Gabriele Hegerl of the University of Edinburgh said: “”Air travel makes a very big contribution to the carbon cycle, so it’s good to raise awareness and seek alternatives, and the campaign has definitely encouraged people to think about their own air travel.”
Elmar Grosse Ruse, project manager Climate and Energy of the WWF Switzerland Foundation, says such debate and criticism was a “distraction tactic” from the important issues.
“Presumably she would be attacked even more if she had chosen the plane,” he says. By criticising “even the most absurd ‘climate sins,” it ensures that “nobody talks about the actual demands for climate protection.”
He added: “With the sailboat trip she is documenting – irrespective of the actual climate balance – once again her honest endeavor to be climate-friendly when working for climate protection, thus inspiring and inspiring others.”
Jörg Bendix, a professor at the University of Marburg, sees it similarly. To question the sailboat is “completely meaningless,” he believes.
“In the first place, it serves only the respective camps to discredit or to iconize a highly intelligent and admirable youth,” he says.
The real message is clear: “We have to change our way of mobility so that we emit as few greenhouse gases as possible.” It’s about much more than just the movement from A to B but about “the entire product cycles of transport and infrastructure as well as the avoidance of traffic.”
“All the petty headlines on sailboat trips do not help us solve the basic questions at all, but are more damaging to the necessary mastering of the mammoth task ahead of us.”
The boat returns to Europe without Thunberg — why?
Thunberg’s journey is emission-free, says Cova. The boat emits no emissions and does not use fossil fuel. And yet it is unavailable for her return journey.
“We are a racing team and must use this time to train as we would have if we had not made this trip,” she says. The team must train for The Ocean Race — a round-the-world sailing regatta that takes place every three years.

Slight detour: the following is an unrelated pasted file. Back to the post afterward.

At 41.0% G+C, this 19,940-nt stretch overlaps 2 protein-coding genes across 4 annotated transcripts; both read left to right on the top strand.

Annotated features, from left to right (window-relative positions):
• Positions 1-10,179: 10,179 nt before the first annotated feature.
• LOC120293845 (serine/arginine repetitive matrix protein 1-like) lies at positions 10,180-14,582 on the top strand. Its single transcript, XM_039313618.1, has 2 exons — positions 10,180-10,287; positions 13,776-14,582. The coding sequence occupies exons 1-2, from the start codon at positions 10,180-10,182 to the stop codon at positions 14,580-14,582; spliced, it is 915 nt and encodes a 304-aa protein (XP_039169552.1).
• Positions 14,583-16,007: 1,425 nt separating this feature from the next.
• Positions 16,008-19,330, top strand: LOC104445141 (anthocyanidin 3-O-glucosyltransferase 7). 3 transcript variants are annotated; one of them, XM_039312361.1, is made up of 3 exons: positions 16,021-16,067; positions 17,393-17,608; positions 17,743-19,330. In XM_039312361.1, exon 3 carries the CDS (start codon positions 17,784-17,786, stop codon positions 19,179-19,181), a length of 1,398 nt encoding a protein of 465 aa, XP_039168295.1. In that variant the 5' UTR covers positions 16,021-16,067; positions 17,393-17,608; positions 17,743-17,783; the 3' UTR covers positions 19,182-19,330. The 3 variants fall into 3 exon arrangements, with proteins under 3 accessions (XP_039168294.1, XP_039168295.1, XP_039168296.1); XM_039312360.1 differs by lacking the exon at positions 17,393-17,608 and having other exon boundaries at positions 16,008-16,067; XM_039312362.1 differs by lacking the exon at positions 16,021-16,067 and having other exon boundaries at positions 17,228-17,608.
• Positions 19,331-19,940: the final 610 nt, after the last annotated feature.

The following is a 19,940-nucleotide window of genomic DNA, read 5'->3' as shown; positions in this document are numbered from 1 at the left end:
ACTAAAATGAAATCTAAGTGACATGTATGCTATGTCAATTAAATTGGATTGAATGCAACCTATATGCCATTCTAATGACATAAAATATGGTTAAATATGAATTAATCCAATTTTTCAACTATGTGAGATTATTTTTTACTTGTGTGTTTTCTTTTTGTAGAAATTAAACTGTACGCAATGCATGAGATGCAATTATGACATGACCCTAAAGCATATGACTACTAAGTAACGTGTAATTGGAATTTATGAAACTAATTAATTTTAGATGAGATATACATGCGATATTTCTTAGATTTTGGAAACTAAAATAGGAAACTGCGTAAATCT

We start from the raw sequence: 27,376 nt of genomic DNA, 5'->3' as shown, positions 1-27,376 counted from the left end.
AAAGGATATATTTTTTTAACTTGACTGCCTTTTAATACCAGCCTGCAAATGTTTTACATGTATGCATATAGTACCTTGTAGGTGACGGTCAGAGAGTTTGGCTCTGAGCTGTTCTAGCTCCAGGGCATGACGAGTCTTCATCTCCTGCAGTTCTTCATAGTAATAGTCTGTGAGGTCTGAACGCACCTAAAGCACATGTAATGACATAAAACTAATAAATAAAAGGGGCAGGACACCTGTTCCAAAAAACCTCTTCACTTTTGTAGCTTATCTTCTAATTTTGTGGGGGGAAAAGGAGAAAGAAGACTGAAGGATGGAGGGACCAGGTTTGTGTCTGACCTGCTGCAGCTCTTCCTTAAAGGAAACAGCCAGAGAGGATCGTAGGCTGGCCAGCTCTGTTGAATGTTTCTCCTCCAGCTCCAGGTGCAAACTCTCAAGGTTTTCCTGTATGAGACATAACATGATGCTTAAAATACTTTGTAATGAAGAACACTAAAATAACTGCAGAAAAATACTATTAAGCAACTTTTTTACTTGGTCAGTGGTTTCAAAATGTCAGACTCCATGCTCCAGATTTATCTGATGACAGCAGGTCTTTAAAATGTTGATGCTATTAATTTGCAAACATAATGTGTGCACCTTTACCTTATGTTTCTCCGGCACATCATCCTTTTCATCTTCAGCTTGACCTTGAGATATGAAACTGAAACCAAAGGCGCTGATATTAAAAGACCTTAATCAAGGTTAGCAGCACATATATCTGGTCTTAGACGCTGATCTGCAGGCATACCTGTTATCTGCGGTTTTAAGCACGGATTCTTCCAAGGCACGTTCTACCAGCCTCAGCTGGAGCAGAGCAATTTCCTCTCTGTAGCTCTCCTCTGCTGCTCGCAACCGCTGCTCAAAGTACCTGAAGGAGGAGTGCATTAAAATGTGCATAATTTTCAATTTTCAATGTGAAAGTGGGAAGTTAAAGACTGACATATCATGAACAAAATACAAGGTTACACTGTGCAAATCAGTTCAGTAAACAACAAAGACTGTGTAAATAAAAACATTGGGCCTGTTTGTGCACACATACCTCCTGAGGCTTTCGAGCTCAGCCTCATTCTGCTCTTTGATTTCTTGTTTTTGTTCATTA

“We decided to travel to New York City on a very short notice, so two people have to fly to the US to bring the boat back in. We only have one boat so they can not easily cross over to meet them four crew members sail back the boat, these are logistical decisions that the Malizia team made on their own,” Cova explains.
Thunberg’s own press team did not respond to several requests from Euronews for comment.
Social media response
On social media, there has been a mixture of support and hostility over the sailing trip.
Arron Banks, co-founder of the Leave.EU campaign and British businessman, made an off-colour joke about accidents involving yachts in August.
Provocateur radio host Julia Hartley-Brewer wrote: “I’ve just booked some long-haul flights for my family to enjoy some winter sunshine on the beach at Christmas. Grade of guilt: 0%.”
Actor George Takei remarked that it was “sad” how many people “feel threatened by a teenager.”
And in any case, Thunberg has managed to bring climate change into the mainstream.
“So much media coverage, so much political action, so ecological voting behavior we have never had – and all this now for many months, much longer than usual thematic cycles,” says a delighted Grosse Ruse of the WWF. “This shows that this is much more than eco-hype.”
Bendix also finds the influence of #FridaysforFuture “extremely pleasing.”
“It is difficult to assess whether a broader social consensus on climate change can be achieved under the increasing political-populist current,” he says.
Among other things, it would need “real and broad political will to fight for climate protection” as well as “innovative spirit and willingness to take risks in industry to implement solutions against short-term profit interests.”
“It will probably take a generational change to succeed in all areas, perhaps one of Thunberg’s greatest accomplishments,” he says.
Read the full article at: euronews.com